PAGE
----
Does your society have an emergency-reaction plan in place? When the great flood hit Chicago in April 1992, threatening the records so critical to research, Chicago Genealogical Society's president, Diane McClure telephoned the Clerk of the Circuit Court. McClure offered the assistance of volunteers to replace or repair records moved or damaged as a result of the rising waters. The Clerk was most appreciative of the proposed assistance, especially coming at a time of disaster.
Every organization needs a plan to respond to emergencies and a team of volunteers to offer Helping Hands at a moment's notice. Make this emergency-reaction system known to county and local officials and remind them of it often. Helping Hands could spell the difference between record destruction and preservation.
The Heritage Hall of Fame recognizes individuals who have contributed to the preservation of Elgin area history or heritage. The contributions may include books written about the Elgin area and its people, genealogical records, preservation of artifacts, and assembling of historical or genealogical collections.
The Heritage Hall of Fame was begun in 1986 and eleven individuals have been honored during that time. A special exhibit of plaques and the presentation speeches given at the time of induction are now on display at Old Main Museum, 360 Park Street, Elgin, Illinois. For more information, contact the Elgin Genealogical Society, P. O. Box 1418, Elgin, IL 60121-1418; Web site http://nsn.nslsilus.org/elghome/egs/index.html.
Recognition also goes to public officials who contribute valuable aid to researchers. This honor is one way in which the Missouri State Genealogical Association promotes good public relations and acknowledges remarkable service. Two early recipients of MOSGA's Certificates of Appreciation were Charlene Ward, Deputy Recorder, Caldwell County, Missouri and Patsy Olvera, Recorder of Deeds for Lafayette County, Missouri.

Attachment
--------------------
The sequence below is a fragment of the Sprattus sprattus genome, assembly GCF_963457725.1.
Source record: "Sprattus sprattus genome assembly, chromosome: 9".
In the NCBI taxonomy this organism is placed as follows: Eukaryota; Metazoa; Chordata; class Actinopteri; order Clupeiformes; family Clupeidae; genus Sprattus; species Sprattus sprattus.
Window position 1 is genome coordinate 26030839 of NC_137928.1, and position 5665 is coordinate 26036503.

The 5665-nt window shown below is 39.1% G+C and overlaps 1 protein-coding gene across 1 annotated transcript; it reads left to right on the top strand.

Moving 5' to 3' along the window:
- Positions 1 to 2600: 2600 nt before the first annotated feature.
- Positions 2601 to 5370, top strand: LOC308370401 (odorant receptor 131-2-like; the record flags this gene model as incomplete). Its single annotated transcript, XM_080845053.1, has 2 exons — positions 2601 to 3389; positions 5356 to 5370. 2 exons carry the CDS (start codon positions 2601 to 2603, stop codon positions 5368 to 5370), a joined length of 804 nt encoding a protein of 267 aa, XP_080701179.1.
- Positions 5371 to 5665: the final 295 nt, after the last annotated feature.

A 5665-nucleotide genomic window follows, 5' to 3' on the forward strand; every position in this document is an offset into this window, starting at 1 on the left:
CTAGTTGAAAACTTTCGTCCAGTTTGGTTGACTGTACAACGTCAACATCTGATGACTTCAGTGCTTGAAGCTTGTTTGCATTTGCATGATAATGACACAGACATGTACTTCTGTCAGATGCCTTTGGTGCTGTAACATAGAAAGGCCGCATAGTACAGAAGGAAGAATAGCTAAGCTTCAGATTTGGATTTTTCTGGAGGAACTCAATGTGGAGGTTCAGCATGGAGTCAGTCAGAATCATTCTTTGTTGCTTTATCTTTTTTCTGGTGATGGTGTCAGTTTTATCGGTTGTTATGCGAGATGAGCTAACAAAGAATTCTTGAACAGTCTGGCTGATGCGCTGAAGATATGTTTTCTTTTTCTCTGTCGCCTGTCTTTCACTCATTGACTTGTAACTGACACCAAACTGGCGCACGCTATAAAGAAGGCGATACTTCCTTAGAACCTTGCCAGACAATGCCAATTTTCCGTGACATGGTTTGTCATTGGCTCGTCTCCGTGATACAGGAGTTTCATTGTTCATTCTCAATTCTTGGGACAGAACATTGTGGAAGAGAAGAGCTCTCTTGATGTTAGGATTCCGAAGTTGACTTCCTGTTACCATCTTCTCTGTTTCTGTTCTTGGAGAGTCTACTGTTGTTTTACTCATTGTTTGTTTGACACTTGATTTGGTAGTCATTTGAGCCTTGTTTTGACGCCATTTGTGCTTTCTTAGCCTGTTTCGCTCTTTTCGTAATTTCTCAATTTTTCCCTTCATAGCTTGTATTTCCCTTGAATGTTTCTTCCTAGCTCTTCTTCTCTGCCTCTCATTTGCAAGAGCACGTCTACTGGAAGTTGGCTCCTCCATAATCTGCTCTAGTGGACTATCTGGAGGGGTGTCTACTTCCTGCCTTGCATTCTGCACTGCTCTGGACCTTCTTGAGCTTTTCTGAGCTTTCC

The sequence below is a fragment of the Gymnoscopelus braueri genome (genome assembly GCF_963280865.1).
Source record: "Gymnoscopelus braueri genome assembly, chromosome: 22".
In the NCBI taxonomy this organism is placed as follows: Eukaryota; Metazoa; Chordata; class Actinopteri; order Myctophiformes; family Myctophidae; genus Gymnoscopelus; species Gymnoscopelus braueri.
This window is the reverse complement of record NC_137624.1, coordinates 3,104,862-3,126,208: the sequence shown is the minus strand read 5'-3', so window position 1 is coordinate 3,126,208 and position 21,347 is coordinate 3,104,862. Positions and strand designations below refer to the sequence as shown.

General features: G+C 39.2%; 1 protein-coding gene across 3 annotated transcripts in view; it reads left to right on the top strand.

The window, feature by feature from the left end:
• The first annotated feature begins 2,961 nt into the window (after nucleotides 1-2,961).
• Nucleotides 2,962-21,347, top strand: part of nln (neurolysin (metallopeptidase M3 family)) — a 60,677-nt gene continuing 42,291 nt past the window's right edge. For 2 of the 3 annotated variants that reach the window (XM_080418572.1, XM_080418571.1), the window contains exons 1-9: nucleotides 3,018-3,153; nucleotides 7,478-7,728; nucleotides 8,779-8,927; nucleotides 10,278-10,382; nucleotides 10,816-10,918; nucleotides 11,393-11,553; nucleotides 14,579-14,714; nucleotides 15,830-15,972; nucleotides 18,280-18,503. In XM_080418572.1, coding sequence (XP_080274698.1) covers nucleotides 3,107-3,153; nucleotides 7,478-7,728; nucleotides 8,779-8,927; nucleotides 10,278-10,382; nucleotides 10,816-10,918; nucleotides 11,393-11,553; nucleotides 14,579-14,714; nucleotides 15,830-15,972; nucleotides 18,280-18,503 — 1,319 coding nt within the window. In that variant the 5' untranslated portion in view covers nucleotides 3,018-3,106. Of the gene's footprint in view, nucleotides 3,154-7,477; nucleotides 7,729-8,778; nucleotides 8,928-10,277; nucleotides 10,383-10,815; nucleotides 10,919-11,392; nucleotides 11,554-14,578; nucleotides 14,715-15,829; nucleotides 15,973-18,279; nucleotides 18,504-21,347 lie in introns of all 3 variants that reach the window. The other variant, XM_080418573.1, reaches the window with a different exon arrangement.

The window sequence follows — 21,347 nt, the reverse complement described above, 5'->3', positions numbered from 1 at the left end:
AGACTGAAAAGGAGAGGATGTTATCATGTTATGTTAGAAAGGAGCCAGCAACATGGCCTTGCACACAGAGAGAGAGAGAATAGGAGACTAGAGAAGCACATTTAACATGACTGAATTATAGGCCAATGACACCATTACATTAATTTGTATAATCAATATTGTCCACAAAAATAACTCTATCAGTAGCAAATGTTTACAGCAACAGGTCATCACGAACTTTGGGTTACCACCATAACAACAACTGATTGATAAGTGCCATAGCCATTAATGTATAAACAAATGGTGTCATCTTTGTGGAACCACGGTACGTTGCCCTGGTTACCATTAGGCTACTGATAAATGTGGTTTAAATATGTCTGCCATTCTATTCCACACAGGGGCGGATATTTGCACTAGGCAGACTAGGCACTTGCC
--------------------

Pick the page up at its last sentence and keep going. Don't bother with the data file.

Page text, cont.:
Ms. Ward was recognized for her courtesy, personal interest in people's requests, and willingness to locate records, even in a pigeon-infested room in the courthouse attic. Mrs. Olvera and her staff were cited for having created special finding aids, preserving and making readily available older documents, and maintaining an uncluttered working space for the use of researchers. [Missouri State Genealogical Association, P. O. Box 833, Columbia, MO 65205-0833.]
The Federation of Genealogical Societies provides national recognition to individuals or organizations for service to FGS or an FGS member organization. An individual who makes outstanding contributions in a single year is honored by the George E. Williams Award while the Distinguished Service Award honors individuals or member organizations. Meritorious service in genealogy and family history qualifies an individual or organization for nomination for the Award of Merit while the FGS Director's Award recognizes distinguished public service in support of genealogy by an individual or an organization—an organization generally not an FGS member organization.
A full list and explanation of awards is available at the FGS Website www.fgs.org. Applications from this site may be used to simplify the nomination process.
Nominations are requested throughout the year. Awards are presented at the annual conference or meeting of the Federation. Do consider submitting the names of persons or organizations whose community service projects or contributions deserve national recognition.
Community service projects begin with identifying a need and end with meeting that need. Once a need is defined, consider projects or contributions in the areas of scholarships, promotion and preservation, education, assistance, and recognition. Use your imagination to match organization projects with community service. By adopting this philosophy, your organization—and community—will reap great benefits.